Bull Thistle

Cirsium vulgare

 

 

Description: This plant is a biennial forb. In the juvenile phase an individual can form a single rosette with a taproot up to 28 inches long. The rosettes can grow up to 3.3 feet in diameter.  The leaves of bull thistle are lance-shaped and anywhere from 3-12 inches long.  These leaves have prickly hairs on top and are very hairy on the underside.  Flowers are usually solitary and clustered near the ends of shoots and branches, measuring 1-2 inches long.  The fruits of bull thistle are achenes. 

 

Ecological Threat: This plant has no nutritional value for livestock and competes with desirable forage. The sharp spines of this thistle deter livestock and wildlife alike, truly making it a pest.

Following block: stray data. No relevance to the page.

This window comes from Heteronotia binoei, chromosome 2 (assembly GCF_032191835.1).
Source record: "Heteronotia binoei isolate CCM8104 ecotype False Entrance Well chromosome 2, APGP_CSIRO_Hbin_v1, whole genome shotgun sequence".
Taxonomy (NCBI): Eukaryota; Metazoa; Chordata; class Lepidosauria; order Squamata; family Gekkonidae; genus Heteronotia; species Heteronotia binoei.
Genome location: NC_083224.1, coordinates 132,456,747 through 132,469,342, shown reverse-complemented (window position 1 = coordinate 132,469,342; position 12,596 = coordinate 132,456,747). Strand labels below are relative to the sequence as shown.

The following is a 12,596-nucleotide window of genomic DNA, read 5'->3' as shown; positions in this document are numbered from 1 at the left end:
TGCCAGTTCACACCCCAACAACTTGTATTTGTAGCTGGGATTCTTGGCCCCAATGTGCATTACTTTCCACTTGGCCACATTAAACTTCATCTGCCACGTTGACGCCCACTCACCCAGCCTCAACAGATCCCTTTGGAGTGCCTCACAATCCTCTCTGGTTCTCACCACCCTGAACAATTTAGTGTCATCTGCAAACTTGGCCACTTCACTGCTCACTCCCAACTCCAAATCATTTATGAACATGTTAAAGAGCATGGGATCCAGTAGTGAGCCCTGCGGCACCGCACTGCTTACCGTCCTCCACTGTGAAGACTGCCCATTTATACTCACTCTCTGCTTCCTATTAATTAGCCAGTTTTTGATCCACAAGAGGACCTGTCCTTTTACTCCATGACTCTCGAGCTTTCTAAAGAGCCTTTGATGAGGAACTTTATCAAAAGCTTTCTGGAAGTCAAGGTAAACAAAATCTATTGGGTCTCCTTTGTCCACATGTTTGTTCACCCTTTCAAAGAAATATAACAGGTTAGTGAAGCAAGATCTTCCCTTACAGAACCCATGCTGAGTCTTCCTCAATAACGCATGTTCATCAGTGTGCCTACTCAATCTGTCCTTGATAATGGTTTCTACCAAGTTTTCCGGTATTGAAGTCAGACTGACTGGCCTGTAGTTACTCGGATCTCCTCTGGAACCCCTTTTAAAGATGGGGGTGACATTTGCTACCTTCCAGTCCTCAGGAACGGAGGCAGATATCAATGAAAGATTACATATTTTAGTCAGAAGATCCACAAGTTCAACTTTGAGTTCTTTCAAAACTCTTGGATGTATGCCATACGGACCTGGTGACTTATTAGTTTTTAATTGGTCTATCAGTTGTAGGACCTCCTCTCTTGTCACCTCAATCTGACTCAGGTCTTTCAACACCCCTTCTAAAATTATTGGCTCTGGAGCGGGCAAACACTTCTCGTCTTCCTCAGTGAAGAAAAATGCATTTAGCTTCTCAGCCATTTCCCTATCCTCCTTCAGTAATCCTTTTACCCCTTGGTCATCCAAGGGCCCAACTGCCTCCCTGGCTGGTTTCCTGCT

Biology & Spread: Disturbed areas creative open habitats for seed production and seedling establishment of this invasive species. 

 

Threat in Oklahoma: This invasive species is not suitable for consumption by livestock or wildlife and inhibits the growth of native flora. 

Management:Integrated Management of Invasive Thistles in Oklahoma

Image Credit: Forest and Kim Starr, Starr Environmental, Bugwood.org - See more at: http://www.invasive.org/browse/detail.cfm?imgnum=5162039#sthash.EeSCBIzR.dpuf

 

References:

Invasive Plant Atlas of the United States

Texas Invasives

Center for Aquatic and Invasive Plants

USDA PLANTS Database

Early Detection & Distribution Mapping System